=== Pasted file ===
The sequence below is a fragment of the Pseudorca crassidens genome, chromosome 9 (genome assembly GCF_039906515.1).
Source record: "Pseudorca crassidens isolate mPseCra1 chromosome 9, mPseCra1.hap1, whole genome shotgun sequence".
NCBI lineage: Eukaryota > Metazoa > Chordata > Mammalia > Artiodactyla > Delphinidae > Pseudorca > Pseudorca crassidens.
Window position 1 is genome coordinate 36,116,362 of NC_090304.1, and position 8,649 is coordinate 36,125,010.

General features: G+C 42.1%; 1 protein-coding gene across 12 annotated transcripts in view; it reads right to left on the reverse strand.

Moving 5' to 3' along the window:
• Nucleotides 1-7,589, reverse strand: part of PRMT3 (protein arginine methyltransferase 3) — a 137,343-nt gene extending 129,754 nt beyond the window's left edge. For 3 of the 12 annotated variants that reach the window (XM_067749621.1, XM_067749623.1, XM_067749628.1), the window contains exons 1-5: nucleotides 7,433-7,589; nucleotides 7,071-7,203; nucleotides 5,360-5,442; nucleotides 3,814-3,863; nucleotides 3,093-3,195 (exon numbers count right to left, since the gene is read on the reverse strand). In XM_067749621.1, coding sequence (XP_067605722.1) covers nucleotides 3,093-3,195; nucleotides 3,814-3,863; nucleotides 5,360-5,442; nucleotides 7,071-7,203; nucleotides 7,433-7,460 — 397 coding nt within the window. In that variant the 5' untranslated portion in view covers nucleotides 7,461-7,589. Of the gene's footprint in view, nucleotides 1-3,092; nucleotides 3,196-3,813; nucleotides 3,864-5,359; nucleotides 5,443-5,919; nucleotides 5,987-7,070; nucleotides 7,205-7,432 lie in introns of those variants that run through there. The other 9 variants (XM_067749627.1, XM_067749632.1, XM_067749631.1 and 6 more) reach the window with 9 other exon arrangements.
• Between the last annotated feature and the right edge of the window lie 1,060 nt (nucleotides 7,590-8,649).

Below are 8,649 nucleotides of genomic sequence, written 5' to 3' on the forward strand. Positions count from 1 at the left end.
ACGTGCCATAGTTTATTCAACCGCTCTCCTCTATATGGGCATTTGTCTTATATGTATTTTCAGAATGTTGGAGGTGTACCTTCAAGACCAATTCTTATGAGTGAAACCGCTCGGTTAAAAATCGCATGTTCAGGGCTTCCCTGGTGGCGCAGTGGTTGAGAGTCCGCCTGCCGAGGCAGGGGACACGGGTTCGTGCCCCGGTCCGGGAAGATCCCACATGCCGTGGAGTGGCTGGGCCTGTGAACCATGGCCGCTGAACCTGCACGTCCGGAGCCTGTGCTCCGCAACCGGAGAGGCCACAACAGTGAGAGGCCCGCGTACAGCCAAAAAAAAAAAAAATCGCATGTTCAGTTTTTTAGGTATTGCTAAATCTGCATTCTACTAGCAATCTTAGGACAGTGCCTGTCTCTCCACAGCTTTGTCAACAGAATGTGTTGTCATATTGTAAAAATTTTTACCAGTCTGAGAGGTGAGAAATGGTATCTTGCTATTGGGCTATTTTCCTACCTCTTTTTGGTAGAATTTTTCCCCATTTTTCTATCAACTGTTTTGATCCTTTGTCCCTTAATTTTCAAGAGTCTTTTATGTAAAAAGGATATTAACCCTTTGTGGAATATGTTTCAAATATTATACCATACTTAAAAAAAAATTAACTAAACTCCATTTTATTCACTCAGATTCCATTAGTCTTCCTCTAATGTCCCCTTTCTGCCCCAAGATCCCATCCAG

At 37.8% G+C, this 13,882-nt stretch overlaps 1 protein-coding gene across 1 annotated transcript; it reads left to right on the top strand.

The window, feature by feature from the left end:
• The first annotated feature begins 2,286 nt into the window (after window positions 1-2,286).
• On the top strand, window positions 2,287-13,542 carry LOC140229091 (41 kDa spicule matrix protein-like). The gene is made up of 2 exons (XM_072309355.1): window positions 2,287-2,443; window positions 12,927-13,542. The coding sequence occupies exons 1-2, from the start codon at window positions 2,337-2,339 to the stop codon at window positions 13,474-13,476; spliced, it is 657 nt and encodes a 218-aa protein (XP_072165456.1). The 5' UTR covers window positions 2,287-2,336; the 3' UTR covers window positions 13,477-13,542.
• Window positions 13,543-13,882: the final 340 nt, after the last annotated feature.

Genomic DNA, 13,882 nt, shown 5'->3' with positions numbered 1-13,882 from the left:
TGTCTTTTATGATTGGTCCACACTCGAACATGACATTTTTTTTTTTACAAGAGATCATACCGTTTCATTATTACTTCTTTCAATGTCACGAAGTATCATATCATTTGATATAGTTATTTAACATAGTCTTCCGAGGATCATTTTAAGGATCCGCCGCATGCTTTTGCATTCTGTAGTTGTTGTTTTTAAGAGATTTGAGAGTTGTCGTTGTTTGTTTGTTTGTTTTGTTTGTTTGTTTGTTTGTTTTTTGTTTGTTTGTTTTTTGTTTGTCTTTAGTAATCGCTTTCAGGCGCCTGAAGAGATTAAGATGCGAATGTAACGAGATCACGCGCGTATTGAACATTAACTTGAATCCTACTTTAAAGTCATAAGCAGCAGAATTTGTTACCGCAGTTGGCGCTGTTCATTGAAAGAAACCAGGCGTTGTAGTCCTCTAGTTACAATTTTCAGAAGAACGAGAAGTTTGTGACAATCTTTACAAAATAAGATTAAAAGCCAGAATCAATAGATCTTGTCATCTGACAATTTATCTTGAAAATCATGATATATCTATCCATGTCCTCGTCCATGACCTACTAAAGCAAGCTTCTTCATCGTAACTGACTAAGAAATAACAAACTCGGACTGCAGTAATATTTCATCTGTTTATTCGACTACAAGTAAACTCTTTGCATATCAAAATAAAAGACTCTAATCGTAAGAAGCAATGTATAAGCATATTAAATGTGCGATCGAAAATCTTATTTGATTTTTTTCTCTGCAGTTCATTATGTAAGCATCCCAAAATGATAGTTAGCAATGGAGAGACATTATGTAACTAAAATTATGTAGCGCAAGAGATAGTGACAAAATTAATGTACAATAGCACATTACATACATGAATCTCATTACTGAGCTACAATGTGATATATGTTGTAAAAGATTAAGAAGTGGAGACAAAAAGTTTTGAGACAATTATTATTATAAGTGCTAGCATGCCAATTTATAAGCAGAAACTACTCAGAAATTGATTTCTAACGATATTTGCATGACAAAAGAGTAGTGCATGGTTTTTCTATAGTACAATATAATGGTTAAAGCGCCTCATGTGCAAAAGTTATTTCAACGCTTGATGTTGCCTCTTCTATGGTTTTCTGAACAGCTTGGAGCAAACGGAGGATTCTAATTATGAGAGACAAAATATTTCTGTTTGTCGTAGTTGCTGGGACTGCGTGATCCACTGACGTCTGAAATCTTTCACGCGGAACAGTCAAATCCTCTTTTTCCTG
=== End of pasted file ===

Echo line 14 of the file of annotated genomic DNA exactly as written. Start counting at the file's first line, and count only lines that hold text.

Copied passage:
• On the top strand, window positions 2,287-13,542 carry LOC140229091 (41 kDa spicule matrix protein-like). The gene is made up of 2 exons (XM_072309355.1): window positions 2,287-2,443; window positions 12,927-13,542. The coding sequence occupies exons 1-2, from the start codon at window positions 2,337-2,339 to the stop codon at window positions 13,474-13,476; spliced, it is 657 nt and encodes a 218-aa protein (XP_072165456.1). The 5' UTR covers window positions 2,287-2,336; the 3' UTR covers window positions 13,477-13,542.